If you haven’t yet, please read:
Welcome to the end of the road. We began with the polling leaders. We conclude with a few candidates who need their cards to come up almost perfectly. This group is quantitatively different from the contestants we aren’t mentioning at all. Those individuals need even more to happen, so we’re skipping them until there are dramatic changes in the race.
The debate made Castro a topic of conversation. For 24 hours. Then Harris v. Biden wiped him away as though his duel with Beto never happened. Real Clear Politics lists five national polls taken completely after the debate nights. Castro has a single 3% result. Plus four 1% readings.
This rousing 1.4% average is actually good for 8th place, meaning Castro is in the top third of all candidates. Like I said, he needs a few breaks. One number set speaks to his opportunity and challenge.
Going back to the CNN poll we’ve used in this series, respondents who saw the debate viewed Castro favorably by a 63/12 margin. That’s a solid ratio of over 5:1, with 75% of respondents having an opinion. It’s very similar to Kamala Harris’s favorability in the overall survey, and stronger name recognition than Pete Buttigieg.
The catch is voters who didn’t watch gave Castro 24/16 marks. So a full 60% didn’t know enough about him to know if they like him. Those who think they do were only 3:2 favorable.
You can think of his task as first making more voters aware of him, and second, having those who are aware move him up their list, as he still only wound up with 1% support in this poll. Which voters can he target to do this, and with what issues?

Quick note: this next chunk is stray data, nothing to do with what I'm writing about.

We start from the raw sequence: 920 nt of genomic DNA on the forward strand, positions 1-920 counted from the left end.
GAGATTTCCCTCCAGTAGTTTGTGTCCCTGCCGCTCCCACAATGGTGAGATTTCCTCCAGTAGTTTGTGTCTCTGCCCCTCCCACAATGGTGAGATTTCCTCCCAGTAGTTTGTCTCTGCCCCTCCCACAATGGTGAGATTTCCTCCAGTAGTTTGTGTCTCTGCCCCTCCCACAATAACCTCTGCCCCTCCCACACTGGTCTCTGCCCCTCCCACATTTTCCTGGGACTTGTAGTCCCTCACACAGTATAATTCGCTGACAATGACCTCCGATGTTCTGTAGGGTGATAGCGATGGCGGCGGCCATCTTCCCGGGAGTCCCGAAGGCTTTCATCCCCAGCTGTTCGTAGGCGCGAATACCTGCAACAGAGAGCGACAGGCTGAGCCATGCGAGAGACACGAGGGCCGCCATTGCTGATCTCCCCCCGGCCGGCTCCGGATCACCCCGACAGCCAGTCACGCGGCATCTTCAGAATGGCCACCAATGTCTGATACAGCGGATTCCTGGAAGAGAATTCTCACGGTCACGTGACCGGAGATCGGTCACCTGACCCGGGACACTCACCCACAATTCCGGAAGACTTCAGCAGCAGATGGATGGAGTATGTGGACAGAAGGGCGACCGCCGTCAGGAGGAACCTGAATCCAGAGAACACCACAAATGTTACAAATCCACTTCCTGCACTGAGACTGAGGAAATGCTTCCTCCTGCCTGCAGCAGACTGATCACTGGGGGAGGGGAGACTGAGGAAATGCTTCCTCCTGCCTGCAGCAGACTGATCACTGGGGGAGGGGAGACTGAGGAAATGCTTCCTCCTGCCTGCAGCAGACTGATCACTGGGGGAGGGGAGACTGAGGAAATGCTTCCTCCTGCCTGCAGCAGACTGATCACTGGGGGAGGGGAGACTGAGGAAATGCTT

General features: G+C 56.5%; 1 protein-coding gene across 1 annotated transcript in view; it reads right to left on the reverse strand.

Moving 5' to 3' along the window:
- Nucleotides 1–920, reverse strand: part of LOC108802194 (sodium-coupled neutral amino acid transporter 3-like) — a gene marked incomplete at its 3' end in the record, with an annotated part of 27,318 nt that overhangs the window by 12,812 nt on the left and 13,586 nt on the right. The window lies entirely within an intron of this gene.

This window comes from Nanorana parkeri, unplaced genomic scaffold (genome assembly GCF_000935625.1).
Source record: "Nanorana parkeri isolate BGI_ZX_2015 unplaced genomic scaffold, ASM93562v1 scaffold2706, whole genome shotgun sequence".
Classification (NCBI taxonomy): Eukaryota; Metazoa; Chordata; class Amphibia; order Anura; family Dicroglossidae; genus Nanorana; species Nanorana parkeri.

His debate moment was centered on immigration, not one of the issues CNN surveyed on. It’s reasonable to think this could be his lead, though I’ve yet to find a poll that suggests this is the top issue for most Democratic voters.
On the economy, health care, and climate, Castro was favored by 1% of the audience each, equal to his overall support. He received 2% on race relations. At this point, we can’t point to issue categories as a leading indicator of future receptiveness.
With 1% support, the sample size is too small to start dividing by demographics. Instead we’ll look to the question asked about which candidates the respondents wanted to know more about. A full 16% wanted more info on Julian. This was the 5th highest total, trailing Harris, Warren, Buttigieg, Booker.
CNN asked the same question two months prior. Castro was only named 3% of the time. His increase is by far the largest. We’re going to use interest level as a demographic proxy to analyze the way we did with the front-runners’ actual support.
Perhaps due to his stance in favor of decriminalizing illegal border crossing, Castro is more interesting to liberals than moderate/conservatives by a 19/12 margin. This places him squarely on the competitive left flank of the contest.
Women (21%), Men (13%)
Under 45-years-old (19%), 45 and over (14%), 65 and over (11%)
Non-white (21%), White (13%)
White College-educated (19%), White no college (9%)